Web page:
No-deal Brexit 'not seriously damaging', says new Scottish secretary
Leaving the EU without a deal would not be "seriously damaging" if the UK prepares for it properly, the new Scottish Secretary has claimed.
Alister Jack said there would be "some bumps along the way", but said the UK could do "great things" after Brexit.
He has taken over as Scottish Secretary after David Mundell was sacked by Boris Johnson, the new prime minister.
First Minister Nicola Sturgeon said a no-deal Brexit would be "catastrophic" and would cost thousands of jobs.
She wrote to Mr Johnson saying it was "essential" that Scotland have an "alternative option", and wants to hold a new independence referendum in the second half of 2020.
Mr Jack said this should "absolutely not" happen, saying that "we decided that in 2014".
Mr Johnson has targeted leaving the European Union at the end of the current extension to the negotiating period, on 31 October.
Although he said he was confident a deal could be done, he stressed that the UK would leave on that date "no ifs, no buts".
Ms Sturgeon highlighted Scottish government analysis that this could cost 100,000 jobs in Scotland alone.
However Mr Jack told BBC Scotland that having the option of leaving without a deal "on the table" would help the UK "hold our opponent's feet to the fire" in talks.
He said that it would be in the EU's interest to do a deal with the UK, but said that the whole cabinet had signed up to leave without one if necessary.
He said: "I don't think a no deal Brexit will be seriously damaging if we prepare for it properly.
"I think there will be bumps along the way, I'm realistic about that. But I think there are great opportunities for us as a nation on the other side of Brexit.
"One thing I'd like to see is a strong deal with our European partners, a free trade agreement. But we could do great free trade agreements elsewhere.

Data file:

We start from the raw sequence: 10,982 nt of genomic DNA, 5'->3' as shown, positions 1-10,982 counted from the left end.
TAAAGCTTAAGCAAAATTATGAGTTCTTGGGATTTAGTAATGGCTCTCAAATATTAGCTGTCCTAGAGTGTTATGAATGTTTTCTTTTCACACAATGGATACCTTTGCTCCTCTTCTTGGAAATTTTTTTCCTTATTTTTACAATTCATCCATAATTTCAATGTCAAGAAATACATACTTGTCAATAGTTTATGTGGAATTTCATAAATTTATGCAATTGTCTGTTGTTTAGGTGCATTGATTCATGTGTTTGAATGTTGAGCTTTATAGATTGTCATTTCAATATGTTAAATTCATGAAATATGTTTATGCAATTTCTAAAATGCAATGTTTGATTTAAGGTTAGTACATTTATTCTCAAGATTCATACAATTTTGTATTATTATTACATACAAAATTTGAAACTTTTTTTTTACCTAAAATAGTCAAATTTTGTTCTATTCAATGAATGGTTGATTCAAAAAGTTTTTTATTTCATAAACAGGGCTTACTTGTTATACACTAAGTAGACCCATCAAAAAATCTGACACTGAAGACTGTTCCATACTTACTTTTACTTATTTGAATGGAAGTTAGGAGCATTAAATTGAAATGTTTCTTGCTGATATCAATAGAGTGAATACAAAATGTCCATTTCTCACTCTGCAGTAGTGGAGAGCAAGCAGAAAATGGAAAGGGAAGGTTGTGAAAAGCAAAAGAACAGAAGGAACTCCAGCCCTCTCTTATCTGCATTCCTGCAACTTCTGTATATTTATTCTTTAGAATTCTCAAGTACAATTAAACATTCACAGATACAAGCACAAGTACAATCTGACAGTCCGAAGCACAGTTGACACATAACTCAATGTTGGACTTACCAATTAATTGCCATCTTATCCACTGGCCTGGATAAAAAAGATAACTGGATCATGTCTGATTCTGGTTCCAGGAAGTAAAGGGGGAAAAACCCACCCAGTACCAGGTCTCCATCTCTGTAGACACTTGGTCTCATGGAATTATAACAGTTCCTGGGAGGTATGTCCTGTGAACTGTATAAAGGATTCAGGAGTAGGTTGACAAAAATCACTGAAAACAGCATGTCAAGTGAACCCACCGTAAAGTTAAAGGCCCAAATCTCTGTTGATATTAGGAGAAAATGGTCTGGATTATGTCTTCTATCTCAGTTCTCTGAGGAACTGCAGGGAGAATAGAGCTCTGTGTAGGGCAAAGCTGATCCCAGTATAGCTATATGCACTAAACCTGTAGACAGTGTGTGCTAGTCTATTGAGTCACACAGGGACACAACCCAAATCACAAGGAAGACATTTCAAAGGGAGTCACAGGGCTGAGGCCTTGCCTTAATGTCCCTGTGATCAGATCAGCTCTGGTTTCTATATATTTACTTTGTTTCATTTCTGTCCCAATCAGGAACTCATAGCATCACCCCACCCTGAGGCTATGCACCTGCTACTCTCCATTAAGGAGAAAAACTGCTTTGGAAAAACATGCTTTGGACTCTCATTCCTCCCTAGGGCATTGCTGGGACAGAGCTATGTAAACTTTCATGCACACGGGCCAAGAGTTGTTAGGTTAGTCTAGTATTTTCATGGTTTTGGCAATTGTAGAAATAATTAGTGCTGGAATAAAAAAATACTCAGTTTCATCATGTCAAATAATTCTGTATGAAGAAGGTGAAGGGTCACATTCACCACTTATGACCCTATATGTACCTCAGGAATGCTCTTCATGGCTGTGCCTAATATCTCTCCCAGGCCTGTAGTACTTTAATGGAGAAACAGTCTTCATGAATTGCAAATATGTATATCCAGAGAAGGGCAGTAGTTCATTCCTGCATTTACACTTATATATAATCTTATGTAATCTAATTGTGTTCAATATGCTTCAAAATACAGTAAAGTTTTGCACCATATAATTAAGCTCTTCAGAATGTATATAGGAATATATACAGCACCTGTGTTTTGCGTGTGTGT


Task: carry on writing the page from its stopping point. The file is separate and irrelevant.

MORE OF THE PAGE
"There may be some bumps if we end up with no deal, it's not my preferred option. But I think as the fifth strongest economy in the world, we can do great things."
Mr Jack's position runs directly against that of Ms Sturgeon - and of Welsh First Minister Mark Drakeford, who penned a joint letter with his Scottish counterpart urging Mr Johnson to rule out a no-deal exit.
They said that while work would continue to prepare as much as possible for such a Brexit, "there should be no doubt that the consequences would be catastrophic for all parts of the UK".
They wrote: "It would be unconscionable for a UK Government to contemplate a chaotic no-deal exit, and we urge you to reject this possibility clearly and unambiguously as soon as possible.
"We are also clear that the decision on EU exit must now be put back to the people.
"It is the policy of both governments that the UK parliament should legislate for a further referendum. If such a referendum is held we will argue strongly that the UK should remain in the EU."
Questioned about the warnings from the two first minsters, Mr Jack said "they're both remainers, they would say that".